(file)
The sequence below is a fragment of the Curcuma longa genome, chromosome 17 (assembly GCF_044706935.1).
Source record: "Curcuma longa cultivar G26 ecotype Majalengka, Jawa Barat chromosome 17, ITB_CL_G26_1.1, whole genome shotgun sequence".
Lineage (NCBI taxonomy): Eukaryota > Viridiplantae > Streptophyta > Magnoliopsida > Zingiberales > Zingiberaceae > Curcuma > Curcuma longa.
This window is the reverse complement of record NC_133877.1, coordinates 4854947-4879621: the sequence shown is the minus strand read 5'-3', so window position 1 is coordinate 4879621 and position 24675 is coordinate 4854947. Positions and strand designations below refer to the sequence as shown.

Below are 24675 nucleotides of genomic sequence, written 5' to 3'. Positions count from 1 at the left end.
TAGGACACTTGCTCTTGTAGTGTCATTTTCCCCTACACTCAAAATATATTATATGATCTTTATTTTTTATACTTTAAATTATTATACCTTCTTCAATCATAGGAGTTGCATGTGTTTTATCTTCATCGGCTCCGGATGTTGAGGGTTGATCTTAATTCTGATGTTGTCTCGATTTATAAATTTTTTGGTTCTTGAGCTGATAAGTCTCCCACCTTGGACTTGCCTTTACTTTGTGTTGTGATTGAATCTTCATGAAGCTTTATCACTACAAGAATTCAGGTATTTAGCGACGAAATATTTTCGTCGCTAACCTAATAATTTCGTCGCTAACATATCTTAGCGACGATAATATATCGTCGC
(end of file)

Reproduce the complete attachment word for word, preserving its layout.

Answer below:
The sequence below is a fragment of the Curcuma longa genome, chromosome 17 (assembly GCF_044706935.1).
Source record: "Curcuma longa cultivar G26 ecotype Majalengka, Jawa Barat chromosome 17, ITB_CL_G26_1.1, whole genome shotgun sequence".
Lineage (NCBI taxonomy): Eukaryota > Viridiplantae > Streptophyta > Magnoliopsida > Zingiberales > Zingiberaceae > Curcuma > Curcuma longa.
This window is the reverse complement of record NC_133877.1, coordinates 4854947-4879621: the sequence shown is the minus strand read 5'-3', so window position 1 is coordinate 4879621 and position 24675 is coordinate 4854947. Positions and strand designations below refer to the sequence as shown.

Below are 24675 nucleotides of genomic sequence, written 5' to 3'. Positions count from 1 at the left end.
TAGGACACTTGCTCTTGTAGTGTCATTTTCCCCTACACTCAAAATATATTATATGATCTTTATTTTTTATACTTTAAATTATTATACCTTCTTCAATCATAGGAGTTGCATGTGTTTTATCTTCATCGGCTCCGGATGTTGAGGGTTGATCTTAATTCTGATGTTGTCTCGATTTATAAATTTTTTGGTTCTTGAGCTGATAAGTCTCCCACCTTGGACTTGCCTTTACTTTGTGTTGTGATTGAATCTTCATGAAGCTTTATCACTACAAGAATTCAGGTATTTAGCGACGAAATATTTTCGTCGCTAACCTAATAATTTCGTCGCTAACATATCTTAGCGACGATAATATATCGTCGC